Hands Off My Sodas, Nanny Government!

Posted on June 4, 2012

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In the latest salvo in the war on obesity, New York City’s Mayor Bloomberg is proposing a limit on sugary drinks served in the city:  16 ounces max.   While I am not the type to drown myself in 64 ounces of soda, this really offends me!   We are a free country, dangit, and we should be allowed to make free choices within reason.  Yes, most of the western world has obesity issues now, but nanny governments directly regulating our choices – whether through taxes, or limits like this one – won’t help.

First, Bloomberg himself notes that people would still be able to consume as much soda as they want; they just would have to buy it 16 ounces at a time.  Well, then, is this really about obesity, or is it about putting more money in the pockets of big business?

Second, sodas are not the only cause, and probably not even a primary cause, of obesity.  Limiting one sugary food type, or even limiting total sugar intake somehow, won’t keep people from getting fat on burgers, or pasta, or rice, or… well, just about any source of calories.  Odd how the Mayor celebrated Donut Day just after his anti-big-soda proposal.  If you’re going to restrict any kind of food in an attempt to whittle people down, you will have to restrict all food.  And obviously, none of this works because people are individuals with differing activity levels, appetites, preferences, access to cooking facilities… given the Standard-Issue Mayor Bloomberg Patented Government Diet, some people would still gain weight, while others would slowly starve.

Sin taxes are no better.    We already have a model in Denmark, which has had a “sin tax” on chocolate and candies for some 90 years, increased taxes on sodas in 1998 and again in 2001, and banned trans fats in 2003.  Here’s the effect all of that has had on Danish obesity rates:  5.5% in 1987, 9.5% in 2000, 11.4% in 2005, and  13.4% in 2010.  Denmark will soon have a tax on fatty foods.  Well, maybe that will do the trick.  Yes, Denmark is still far behind the US obesity rate of about 35.7%, but the fact is, their rate is increasing steadily and the taxes have not helped.

According to the CDC, the 2009-2010 rate was 35.7% among adults.  That is pretty bad, but still, this means 64.3% of American adults are not obese.  Why should those 64.3% have their choices limited, or pay more for things that they enjoy?  Why should responsible, healthy, Bloomberg-approved-BMI adults have their quality of life hampered because other people are fat?  For that matter, why should fat adults be told they can’t enjoy their sodas?  Let them make their own choices.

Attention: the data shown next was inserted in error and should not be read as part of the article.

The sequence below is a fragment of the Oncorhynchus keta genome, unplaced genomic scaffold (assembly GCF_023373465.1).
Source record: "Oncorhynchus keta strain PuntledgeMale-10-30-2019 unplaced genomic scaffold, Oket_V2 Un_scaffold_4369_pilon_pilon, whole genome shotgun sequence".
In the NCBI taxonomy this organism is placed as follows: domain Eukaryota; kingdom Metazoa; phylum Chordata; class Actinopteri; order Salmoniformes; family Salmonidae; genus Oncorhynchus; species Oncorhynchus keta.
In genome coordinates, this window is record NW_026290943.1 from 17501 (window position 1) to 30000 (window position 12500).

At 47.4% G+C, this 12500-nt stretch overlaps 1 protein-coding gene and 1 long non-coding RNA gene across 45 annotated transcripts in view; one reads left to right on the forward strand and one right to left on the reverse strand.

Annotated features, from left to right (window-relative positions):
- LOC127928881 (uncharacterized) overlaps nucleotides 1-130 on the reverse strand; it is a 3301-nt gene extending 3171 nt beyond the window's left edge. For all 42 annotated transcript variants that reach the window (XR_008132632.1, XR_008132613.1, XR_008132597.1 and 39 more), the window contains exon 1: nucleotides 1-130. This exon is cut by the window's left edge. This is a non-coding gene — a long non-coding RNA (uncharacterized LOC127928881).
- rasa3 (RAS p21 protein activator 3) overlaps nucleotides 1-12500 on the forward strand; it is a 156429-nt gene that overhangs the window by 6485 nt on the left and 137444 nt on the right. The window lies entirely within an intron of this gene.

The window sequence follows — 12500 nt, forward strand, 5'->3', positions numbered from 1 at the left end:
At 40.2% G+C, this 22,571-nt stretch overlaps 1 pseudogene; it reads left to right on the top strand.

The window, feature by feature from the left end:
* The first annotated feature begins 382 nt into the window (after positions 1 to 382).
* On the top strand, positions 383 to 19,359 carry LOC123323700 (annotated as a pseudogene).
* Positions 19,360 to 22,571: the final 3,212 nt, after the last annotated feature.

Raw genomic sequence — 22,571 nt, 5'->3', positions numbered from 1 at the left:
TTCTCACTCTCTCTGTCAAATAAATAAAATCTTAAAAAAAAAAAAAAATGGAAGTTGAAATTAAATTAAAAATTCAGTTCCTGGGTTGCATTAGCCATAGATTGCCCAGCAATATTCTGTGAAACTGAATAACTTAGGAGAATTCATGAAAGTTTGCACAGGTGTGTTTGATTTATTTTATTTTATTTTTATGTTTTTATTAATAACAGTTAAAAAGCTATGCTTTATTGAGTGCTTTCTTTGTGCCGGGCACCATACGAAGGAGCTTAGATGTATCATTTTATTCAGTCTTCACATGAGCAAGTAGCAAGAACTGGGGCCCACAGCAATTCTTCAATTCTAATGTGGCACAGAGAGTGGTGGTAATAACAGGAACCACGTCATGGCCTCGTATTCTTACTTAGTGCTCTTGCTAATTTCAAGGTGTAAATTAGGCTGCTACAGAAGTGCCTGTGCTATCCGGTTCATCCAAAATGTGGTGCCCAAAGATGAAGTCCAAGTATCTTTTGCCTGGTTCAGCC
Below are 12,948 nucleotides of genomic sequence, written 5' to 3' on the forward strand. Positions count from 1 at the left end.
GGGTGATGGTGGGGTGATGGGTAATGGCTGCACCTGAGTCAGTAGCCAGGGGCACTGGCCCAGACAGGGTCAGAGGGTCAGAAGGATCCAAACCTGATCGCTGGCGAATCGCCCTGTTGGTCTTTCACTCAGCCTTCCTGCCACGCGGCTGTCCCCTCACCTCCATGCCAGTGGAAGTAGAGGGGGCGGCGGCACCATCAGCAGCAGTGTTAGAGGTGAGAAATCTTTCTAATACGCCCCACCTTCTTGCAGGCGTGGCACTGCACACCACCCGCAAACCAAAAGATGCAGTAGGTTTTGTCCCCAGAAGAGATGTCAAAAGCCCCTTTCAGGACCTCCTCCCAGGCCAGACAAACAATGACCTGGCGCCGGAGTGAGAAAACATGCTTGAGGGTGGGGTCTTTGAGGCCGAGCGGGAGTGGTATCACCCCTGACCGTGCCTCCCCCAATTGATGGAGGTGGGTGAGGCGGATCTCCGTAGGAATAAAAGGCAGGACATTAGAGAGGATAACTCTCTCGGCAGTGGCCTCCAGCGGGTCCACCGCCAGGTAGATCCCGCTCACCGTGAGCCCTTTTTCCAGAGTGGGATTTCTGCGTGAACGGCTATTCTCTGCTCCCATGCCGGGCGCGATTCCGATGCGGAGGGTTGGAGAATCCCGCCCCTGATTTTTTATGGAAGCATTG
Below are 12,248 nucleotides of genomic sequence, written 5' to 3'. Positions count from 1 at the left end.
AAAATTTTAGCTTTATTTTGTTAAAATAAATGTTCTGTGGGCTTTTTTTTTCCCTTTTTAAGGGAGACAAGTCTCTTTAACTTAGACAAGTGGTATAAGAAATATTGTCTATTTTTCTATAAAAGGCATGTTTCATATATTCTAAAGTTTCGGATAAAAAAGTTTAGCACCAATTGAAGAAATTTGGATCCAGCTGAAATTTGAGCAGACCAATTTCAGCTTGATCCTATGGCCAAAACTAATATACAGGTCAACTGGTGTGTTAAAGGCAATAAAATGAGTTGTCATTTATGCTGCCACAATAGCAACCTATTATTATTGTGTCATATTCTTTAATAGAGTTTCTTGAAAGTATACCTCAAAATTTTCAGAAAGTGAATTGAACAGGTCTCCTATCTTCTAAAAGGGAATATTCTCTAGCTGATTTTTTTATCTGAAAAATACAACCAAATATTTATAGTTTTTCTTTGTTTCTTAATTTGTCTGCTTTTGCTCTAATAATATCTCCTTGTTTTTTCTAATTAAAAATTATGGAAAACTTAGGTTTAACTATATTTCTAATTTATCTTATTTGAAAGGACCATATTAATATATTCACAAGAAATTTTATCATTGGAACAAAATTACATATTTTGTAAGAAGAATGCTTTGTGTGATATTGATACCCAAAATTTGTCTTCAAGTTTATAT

But hey, if someone lets themselves get super-fat, I am all for making them pay more for things like that extra airplane seat, or the chair they break at the restaurant, the extra wear and tear they put on hotel mattresses, and perhaps a security deposit in case they break the toilet (don’t laugh – we had an obese renter who broke our toilet some years ago).  Eventually, they can pay extra for the oversized gurney, the extra EMT teams needed to haul them out to the ambulance, the super-reinforced operating table, the hernia suffered by the nurse who was trying to turn them over, the double-wide wheelchair, and the extra-wide coffin taking up two grave plots.  I am all for insurance companies hiking their premiums due to the increased risks associated with obesity, just as they hike premiums for smokers or people with pre-existing medical conditions.  I am all for doctors denying them certain elective procedures which are rendered dangerous or ineffective by obesity.

But what’s missing from this equation?  I think there is too little shame in today’s society.  Anything goes, and the Politically Correct thing is to act as if nothing is wrong.  We are not supposed to hurt people’s feelings by calling them fat.  We are not supposed to notice their weight at all, because they are A Nice Person.  I tell you, embarrassment can work wonders.  What if we did charge people extra for the above scenarios… not just in the health-care arena, but in every aspect of life?  Enjoy your huge soda, but we are charging you extra to sit in our chairs.  There is precedent: we already see airlines charging double for those who take up two seats.  XXL clothing often carries a surcharge over regular-sized clothing.

Maybe this seems cruel, but the costs of obesity should fall squarely on the obese, and not on the other 64.3% of us.

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